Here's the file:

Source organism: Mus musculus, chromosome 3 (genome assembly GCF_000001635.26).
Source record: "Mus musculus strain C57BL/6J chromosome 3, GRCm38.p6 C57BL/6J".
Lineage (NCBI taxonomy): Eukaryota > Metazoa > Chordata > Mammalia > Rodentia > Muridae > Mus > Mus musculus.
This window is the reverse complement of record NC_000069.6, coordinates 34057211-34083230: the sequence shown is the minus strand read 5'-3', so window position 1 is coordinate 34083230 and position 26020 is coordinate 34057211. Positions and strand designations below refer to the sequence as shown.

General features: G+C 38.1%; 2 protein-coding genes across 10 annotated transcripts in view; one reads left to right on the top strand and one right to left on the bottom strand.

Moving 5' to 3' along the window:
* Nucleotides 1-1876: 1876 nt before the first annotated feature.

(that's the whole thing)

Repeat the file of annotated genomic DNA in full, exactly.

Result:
Source organism: Mus musculus, chromosome 3 (genome assembly GCF_000001635.26).
Source record: "Mus musculus strain C57BL/6J chromosome 3, GRCm38.p6 C57BL/6J".
Lineage (NCBI taxonomy): Eukaryota > Metazoa > Chordata > Mammalia > Rodentia > Muridae > Mus > Mus musculus.
This window is the reverse complement of record NC_000069.6, coordinates 34057211-34083230: the sequence shown is the minus strand read 5'-3', so window position 1 is coordinate 34083230 and position 26020 is coordinate 34057211. Positions and strand designations below refer to the sequence as shown.

General features: G+C 38.1%; 2 protein-coding genes across 10 annotated transcripts in view; one reads left to right on the top strand and one right to left on the bottom strand.

Moving 5' to 3' along the window:
* Nucleotides 1-1876: 1876 nt before the first annotated feature.